Wow, these BTT topics are getting harder and harder to answer in a short, snappy post, aren't they? I don't think I could really say what, specifically, inspires me to read. Reading is such a huge part of my existence – and has been for so many years – that it's almost a bodily function, like breathing or, well . . . you know!

I read because I want to and because I have to. Reading keeps me sane, and keeps my mind alive. I know there are some perfectly nice people out there who don't read, but I don't understand how they get through life. I read for entertainment and for information and for experience. I read to pass the time. I read in order to connect with other readers, and to enter into the world of books and ideas. I read to visit new places and meet new beings, and also to learn about the past. And I read to encounter new thoughts that I might not have thought on my own.

I'm fortunate to have come from a family of readers. My parents and grandparents weren't intellectuals, by any means; but they valued education and reading. We always had books around. As a child, I was read to and encouraged to learn to read on my own at a very early age. Some of my earliest memories involve books – being read to at nap time and bedtime, receiving books as gifts at Christmas and birthdays, spending long afternoons in the children's section at the public library. So you see, it's no accident that I turned into a bookworm.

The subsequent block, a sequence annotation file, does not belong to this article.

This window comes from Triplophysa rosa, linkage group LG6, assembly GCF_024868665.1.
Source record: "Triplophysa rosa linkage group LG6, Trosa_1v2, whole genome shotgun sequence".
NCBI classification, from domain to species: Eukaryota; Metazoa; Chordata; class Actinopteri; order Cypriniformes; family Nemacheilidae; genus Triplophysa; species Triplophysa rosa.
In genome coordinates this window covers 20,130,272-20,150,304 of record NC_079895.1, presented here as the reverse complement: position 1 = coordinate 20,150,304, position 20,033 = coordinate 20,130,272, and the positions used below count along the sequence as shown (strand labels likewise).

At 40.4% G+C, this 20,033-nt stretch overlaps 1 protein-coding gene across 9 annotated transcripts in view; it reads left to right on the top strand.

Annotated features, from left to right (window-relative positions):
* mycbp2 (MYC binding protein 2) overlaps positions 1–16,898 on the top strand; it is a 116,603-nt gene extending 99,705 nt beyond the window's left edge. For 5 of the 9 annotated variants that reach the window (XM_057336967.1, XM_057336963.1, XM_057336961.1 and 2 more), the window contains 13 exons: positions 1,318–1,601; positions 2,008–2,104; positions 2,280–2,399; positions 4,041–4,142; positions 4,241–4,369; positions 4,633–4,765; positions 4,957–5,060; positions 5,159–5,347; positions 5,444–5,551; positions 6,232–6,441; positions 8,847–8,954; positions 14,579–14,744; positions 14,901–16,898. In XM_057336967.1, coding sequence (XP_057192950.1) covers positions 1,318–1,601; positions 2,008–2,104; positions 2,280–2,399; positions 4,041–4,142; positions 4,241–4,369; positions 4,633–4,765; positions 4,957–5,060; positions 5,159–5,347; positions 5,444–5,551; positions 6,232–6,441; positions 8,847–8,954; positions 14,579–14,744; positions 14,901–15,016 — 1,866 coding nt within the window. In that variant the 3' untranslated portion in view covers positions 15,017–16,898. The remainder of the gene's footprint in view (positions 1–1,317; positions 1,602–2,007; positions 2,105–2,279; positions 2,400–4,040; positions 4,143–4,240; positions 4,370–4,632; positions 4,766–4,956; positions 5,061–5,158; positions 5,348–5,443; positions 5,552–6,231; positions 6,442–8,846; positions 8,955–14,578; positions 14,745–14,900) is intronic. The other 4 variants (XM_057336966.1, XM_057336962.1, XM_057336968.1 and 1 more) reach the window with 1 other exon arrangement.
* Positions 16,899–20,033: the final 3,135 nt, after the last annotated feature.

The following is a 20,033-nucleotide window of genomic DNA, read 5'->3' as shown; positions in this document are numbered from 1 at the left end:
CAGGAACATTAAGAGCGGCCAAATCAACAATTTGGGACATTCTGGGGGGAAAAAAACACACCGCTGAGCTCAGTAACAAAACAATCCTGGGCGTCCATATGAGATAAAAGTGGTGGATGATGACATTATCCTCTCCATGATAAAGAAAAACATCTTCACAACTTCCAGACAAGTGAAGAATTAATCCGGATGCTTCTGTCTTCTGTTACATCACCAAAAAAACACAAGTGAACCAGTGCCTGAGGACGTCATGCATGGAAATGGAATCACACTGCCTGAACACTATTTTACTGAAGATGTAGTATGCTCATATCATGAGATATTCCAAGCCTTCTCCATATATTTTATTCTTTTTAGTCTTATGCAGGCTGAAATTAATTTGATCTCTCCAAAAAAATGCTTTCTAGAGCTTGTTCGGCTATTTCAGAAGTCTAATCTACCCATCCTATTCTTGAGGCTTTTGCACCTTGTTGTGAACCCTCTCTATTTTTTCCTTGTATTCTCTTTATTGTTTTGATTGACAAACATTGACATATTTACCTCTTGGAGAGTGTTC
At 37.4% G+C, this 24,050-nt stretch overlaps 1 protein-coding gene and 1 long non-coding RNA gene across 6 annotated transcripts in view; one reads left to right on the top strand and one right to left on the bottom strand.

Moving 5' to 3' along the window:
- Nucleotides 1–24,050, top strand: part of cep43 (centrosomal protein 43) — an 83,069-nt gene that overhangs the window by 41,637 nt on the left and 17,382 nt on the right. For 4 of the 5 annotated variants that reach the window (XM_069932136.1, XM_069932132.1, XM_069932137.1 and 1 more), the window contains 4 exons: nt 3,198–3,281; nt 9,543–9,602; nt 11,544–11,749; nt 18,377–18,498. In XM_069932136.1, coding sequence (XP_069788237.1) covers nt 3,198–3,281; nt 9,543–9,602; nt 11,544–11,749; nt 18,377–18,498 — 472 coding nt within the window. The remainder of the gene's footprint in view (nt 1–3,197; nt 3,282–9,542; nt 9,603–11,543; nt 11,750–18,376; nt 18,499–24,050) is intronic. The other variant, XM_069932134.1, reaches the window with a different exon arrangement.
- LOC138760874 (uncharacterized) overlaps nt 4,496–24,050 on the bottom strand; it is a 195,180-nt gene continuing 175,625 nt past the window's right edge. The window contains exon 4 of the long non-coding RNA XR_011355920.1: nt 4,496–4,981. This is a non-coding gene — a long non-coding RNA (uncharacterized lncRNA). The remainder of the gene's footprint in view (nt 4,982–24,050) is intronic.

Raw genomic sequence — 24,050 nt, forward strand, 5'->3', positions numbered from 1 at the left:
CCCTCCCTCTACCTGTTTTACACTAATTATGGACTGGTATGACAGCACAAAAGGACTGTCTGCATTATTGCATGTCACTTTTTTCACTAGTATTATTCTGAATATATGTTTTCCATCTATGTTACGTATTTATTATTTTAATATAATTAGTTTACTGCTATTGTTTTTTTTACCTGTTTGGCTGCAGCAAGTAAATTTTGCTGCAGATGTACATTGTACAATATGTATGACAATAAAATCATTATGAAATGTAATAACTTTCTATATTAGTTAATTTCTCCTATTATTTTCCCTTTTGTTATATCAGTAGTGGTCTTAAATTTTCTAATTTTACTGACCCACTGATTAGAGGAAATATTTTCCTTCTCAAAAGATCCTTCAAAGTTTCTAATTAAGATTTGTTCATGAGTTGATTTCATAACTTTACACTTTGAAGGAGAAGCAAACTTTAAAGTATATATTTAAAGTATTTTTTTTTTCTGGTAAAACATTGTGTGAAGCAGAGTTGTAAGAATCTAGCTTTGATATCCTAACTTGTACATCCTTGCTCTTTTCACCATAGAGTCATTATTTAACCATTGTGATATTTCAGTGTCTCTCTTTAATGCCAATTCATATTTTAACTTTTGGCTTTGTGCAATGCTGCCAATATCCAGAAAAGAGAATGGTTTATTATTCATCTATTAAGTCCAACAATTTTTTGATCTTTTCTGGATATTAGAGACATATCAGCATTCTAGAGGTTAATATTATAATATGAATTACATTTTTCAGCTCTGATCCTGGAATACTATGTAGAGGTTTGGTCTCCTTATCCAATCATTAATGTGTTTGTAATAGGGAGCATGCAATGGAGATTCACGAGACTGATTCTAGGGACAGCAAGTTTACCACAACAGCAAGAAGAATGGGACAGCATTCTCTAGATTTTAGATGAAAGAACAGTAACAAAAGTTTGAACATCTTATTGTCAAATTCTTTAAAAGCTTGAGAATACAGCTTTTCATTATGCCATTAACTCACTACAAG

Well, I don't know that I really answered the question. What inspires you to read? And is "inspire" really even the correct term here? I generally associate "inspiration" with creativity, and I'm not sure I think of reading as a creative activity, exactly– although it can inspire and lead to creativity. But that's just a quibble, isn't it? So I guess in addition to being a bookworm, I'm a nitpicker, too!

Monday, January 19, 2009

Tuesday Thingers: Swap This Book

This week's topic for the Tuesday Thingers group:

Have you ever used the Swap This Book function which can be found on the main page of any book . . . . If so, what do you think about it? If not, are there any other swap sites you utilize to exchange books once you are done? What do you do with your books if you no longer want them anymore?

OK, to answer the first question – I had never used or even noticed the "Swap This Book" feature – this is the first time I've looked at it. And what do I think about it? I think it looks interesting. To paraphrase Jean Brodie, "for people who like that sort of thing, that's the sort of thing they like."

As I may have said once or twice before on this blog, I have a really hard time parting with books. Once they come into my clutches, they're mine for life. Unless, of course, they belong to the public library or someone else has lent them to me. In that case, I do eventually give them back – grudgingly.